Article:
Army questions best route to launch a new app that can alert troops about their posts

The service is soliciting feedback on its recently prototyped My Army Post app.
(Source: Getty Images)

The Army is conducting market research to determine the best path forward to release a smartphone app that troops can use for timely and true information about the facilities, conditions and supplies on any military installations where they’re visiting or stationed. 

In October, the service’s Chief of Staff Gen. Randy George first told DefenseScoop about how he’d charged a team of Army Software Factory technologists to prototype such a tool — dubbed then “My Army Post” — in a bid to improve soldiers’ and their families’ lives with support from technology. 

Following that, the Army now “requires development of an enterprise mobile application that portrays a responsive, user-centric solution to address the specific challenges and demands faced by soldiers, dependents, retirees, Department of the Army Civilians, and installation visitors entering and exiting military installations,” and is tailored for each specific post, according to a new contracting document.

“An initial version of the mobile app, ‘My Army Post,’ was developed by the Army Software Factory (ASWF). It is undetermined if this requirement will incorporate use of ASWF efforts or if a new app will be requested to be developed by industry. Feedback from industry could assist in shaping any related technical requirements,” officials wrote in the sources sought synopsis. 


That 7-page document outlines a variety of features that Army leadership envisions for the final product, including information about local housing, spouse employment and child care options; senior commander messaging capabilities; map navigation and real-time gate traffic alerts; and more.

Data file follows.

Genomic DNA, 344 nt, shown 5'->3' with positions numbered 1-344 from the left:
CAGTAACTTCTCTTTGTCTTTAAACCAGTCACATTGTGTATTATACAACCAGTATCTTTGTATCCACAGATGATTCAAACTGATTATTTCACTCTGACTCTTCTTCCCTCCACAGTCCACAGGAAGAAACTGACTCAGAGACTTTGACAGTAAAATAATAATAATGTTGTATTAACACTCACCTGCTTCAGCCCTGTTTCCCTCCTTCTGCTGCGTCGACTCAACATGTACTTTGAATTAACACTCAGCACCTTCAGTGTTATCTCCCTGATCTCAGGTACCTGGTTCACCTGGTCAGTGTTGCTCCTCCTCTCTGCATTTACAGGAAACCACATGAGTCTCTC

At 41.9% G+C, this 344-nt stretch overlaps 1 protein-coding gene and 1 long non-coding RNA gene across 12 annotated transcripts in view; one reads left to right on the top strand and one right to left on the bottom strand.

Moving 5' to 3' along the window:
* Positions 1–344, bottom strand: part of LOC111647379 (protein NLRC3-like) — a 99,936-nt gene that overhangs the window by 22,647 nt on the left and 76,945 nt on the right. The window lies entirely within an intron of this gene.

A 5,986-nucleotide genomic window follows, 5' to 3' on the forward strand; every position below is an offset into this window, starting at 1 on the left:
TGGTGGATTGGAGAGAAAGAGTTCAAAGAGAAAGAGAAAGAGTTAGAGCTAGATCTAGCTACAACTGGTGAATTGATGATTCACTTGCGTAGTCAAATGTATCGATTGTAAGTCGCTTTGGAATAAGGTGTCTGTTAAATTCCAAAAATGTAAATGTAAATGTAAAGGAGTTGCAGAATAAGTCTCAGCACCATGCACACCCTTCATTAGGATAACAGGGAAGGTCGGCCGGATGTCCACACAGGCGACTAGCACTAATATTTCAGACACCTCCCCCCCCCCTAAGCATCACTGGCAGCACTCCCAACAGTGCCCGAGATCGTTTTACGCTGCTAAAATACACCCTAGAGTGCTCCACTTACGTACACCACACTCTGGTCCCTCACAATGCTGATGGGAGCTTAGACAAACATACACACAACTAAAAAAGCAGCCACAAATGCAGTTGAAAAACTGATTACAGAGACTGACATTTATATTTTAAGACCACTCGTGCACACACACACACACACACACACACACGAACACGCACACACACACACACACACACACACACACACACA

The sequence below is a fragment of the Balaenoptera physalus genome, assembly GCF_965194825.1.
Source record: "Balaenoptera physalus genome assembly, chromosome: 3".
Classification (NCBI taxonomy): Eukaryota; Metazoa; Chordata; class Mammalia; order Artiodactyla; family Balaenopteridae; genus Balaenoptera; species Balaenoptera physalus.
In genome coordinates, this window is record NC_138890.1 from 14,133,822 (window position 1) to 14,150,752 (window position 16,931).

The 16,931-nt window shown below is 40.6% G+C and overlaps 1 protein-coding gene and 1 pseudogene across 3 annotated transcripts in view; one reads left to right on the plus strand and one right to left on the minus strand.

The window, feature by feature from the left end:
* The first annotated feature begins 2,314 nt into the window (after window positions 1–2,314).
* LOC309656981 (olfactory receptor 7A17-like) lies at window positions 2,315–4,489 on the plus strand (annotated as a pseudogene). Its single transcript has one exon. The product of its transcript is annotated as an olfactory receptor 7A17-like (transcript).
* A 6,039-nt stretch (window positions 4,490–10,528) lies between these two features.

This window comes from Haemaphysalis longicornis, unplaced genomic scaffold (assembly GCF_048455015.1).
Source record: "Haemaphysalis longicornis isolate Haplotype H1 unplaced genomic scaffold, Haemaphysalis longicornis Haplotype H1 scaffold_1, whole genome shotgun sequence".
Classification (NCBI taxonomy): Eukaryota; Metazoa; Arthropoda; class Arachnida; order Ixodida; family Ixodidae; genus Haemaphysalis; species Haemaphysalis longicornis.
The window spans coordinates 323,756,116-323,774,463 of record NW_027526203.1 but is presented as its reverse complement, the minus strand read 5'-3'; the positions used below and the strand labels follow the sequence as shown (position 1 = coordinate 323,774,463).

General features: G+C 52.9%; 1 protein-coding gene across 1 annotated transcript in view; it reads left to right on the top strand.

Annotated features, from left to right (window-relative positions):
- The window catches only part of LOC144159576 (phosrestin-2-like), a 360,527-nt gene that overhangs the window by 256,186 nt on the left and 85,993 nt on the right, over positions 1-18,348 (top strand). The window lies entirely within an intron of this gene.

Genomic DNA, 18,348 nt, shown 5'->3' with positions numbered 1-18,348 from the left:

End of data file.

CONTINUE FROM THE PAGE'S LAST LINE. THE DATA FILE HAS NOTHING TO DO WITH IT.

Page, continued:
Officials confirmed that “this requirement may be set aside for small businesses or procured through full and open competition, and multiple awards may be made” based on responses they receive to this request. 

Notably, they also state explicitly that the “requirement will necessitate servers capable of handling Controlled Unclassified Information (CUI) materials, Federal Employees and Contractors Only (FEDCON) shared with Department of Defense (DoD) contractors.” 

Those interested in providing feedback to the Army are asked to address 7 questions in their responses. Among other topics, officials want input on pricing and the contract types that could make the most sense for this pursuit — and on appropriate data and software rights. 

Responses are due by Dec. 6. 

Brandi Vincent

Written by Brandi Vincent

Brandi Vincent is DefenseScoop's Pentagon correspondent. She reports on emerging and disruptive technologies, and associated policies, impacting the Defense Department and its personnel. Prior to joining Scoop News Group, Brandi produced a long-form documentary and worked as a journalist at Nextgov, Snapchat and NBC Network. She was named a 2021 Paul Miller Washington Fellow by the National Press Foundation and was awarded SIIA’s 2020 Jesse H. Neal Award for Best News Coverage. Brandi grew up in Louisiana and received a master’s degree in journalism from the University of Maryland.

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